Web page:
After we got to Capri we had some breakfast that cost 50 effing euros and then took this walkway we found that said "To Capri", meaning to the actual town of Capri, there are a few towns on the island. The walk up was pretty rough and steep. We had to stop several times to rest but as we made our way to the top we peeked in some beautiful courtyards.

At some point we stopped to pet this cat who promptly jumped in my lap. It was great!

Once at the top it was all worth it!


We spent a while walking around Capri, which has some amazing shopping if you're loaded. But we're not so it was not that fun. The streets are also very narrow (par for the course in Italy) and the sidewalks are narrow with tons of people and the cars are all noisy and smelly diesel ones, you get the point. Then we decided to take the trolley car back down to the beach.


Scott's hair and un-shaven face were getting scruffier by the day, it was so cute!
Once we go the water and realized, just like our breakfast and all the shops, the chairs were way too expensive to rent. Then I got a little cranky because we were spending too much money, we couldn't lay on the beach, and our boat didn't leave for another two hours so we were stuck there. Scott insisted that we blow about 80 euros on the grotto tour and I'm glad he did! The thing is a tourist trap don't get me wrong. You take a boat ride around to another side of the island for about 60 euros then you get into a smaller boat where you pay some other guys about 11 euros each to take you into the grotto for about 2 seconds. Then you're back at shore and the whole thing only took about 45 minutes. But you can see by the pictures it was like nothing you've ever seen before...






To get into the grotto you have to lay down and they pull a chain to get you through the opening. This freaked me out because I hate small spaces but it only lasts a second and then you're in a huge open area with luminescent water all around you. Incredible!
The next day we took another hydrofoil to spend a few hours in Positano. While we waited for the bus we saw this super sleepy dog.

Notice the tongue
Positano was by far my favorite city on the coast. The town itself has buildings from every color of the rainbow. The chairs on the beach were affordable, I was able to do some souvenir shopping (there are also almost the same designer stores as Capri), and we had the best pasta in the entire country of Italy here. Should you visit I believe the restaurant was called Pergola, right along the beach.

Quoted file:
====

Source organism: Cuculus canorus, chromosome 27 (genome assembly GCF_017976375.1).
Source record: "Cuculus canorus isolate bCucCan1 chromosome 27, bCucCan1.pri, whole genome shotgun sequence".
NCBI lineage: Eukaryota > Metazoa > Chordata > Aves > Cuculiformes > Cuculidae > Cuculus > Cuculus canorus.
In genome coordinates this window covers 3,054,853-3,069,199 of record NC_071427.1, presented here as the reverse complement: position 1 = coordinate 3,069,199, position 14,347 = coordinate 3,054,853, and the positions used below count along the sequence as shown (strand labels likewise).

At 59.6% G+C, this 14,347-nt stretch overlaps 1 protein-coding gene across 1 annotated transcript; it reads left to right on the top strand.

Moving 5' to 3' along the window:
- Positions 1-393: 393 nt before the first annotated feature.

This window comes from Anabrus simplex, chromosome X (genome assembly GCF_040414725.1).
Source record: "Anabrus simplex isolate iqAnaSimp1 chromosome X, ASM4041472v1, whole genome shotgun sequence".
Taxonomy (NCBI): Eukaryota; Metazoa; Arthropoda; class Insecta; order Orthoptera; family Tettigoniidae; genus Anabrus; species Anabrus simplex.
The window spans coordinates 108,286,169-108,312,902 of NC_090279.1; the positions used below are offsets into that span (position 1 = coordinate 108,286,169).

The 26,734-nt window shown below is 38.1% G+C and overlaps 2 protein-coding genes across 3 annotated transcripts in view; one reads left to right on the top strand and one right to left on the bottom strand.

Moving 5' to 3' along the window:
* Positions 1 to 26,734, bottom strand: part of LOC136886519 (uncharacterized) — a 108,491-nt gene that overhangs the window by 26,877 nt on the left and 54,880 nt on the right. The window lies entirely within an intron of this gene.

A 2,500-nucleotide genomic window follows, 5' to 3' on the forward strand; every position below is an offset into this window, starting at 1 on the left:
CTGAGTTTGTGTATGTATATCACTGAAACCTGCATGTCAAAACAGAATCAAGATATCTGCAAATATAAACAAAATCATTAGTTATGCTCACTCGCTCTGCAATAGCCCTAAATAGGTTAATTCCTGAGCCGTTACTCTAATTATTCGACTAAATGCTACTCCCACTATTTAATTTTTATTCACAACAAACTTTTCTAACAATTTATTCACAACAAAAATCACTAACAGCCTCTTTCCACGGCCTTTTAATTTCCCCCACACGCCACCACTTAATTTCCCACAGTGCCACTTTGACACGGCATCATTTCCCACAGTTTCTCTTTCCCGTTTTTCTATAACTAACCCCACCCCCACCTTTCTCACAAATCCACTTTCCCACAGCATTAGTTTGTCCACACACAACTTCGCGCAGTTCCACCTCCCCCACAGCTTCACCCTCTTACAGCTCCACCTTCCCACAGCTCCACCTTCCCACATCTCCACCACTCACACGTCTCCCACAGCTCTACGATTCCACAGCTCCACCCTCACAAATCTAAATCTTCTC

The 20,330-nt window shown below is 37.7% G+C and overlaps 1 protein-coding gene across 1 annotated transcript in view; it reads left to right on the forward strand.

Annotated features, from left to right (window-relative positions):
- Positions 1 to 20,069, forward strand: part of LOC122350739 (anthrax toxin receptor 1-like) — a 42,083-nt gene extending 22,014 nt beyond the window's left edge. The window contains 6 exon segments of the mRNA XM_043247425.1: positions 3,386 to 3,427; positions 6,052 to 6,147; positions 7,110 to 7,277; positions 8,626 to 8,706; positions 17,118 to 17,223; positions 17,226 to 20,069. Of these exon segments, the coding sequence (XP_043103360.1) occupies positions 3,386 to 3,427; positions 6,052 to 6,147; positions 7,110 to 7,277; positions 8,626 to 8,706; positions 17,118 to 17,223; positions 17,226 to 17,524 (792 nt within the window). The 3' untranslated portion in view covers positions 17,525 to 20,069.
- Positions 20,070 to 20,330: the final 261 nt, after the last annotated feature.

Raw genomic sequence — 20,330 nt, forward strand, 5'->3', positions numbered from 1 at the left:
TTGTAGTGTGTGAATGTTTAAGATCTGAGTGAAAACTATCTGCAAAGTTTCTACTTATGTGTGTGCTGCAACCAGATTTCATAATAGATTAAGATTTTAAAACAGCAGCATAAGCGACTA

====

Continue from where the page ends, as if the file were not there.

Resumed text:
This is the largest sailboat I have ever seen. It's just chillin in the port at Amalfi, probably some millionares just cruisin around.
That evening we decided to try out this trail near our apartment. Our landlady said it lead to the town of Ravello and we could get there if we were "good walkers". We thought "sure we're good walkers let's do it" We were sorely mistaken. I must preface this next photo that it was the lowest incline on that whole trail. Most of the trail was stone steps so steep we could reach out our arms and climb them like a ladder. Everytime we would see what we thought to be the top of the stairs hid more stairs around a corner. After 45 minutes of this and still seeing signs that said Ravello was a kilometer away we gave up.




The pink building with the green doors is our apartment.
The next day we took the frightening bus ride back to Salerno to catch a train to Florence. Part 3 is next!

3 comments:

Bonnie said...

Just found your fabulous blog via Decorno and her post about Amalfi Coast! Your pics of Italy are amazing! Capri is my all time favorite! I wish I could go to these places again. its sooooo incredible! Thank u for taking us on the journey with you... its bringing back some great memories. Hope you are havin' fun!!!

Paisley said...

Bonnie-Thanks for the complement. Glad to bring back memories of Italy. Stay tuned for parts 3 and 4!

Eric said...

Just read your blog - thanks for sharing some great insight. Can you let us know the names of the places you stayed - they sounds a bit off the beaten path which we like a lot. We're actually planning our own honeymoon to the amalfi coast in may.

Thanks
Eric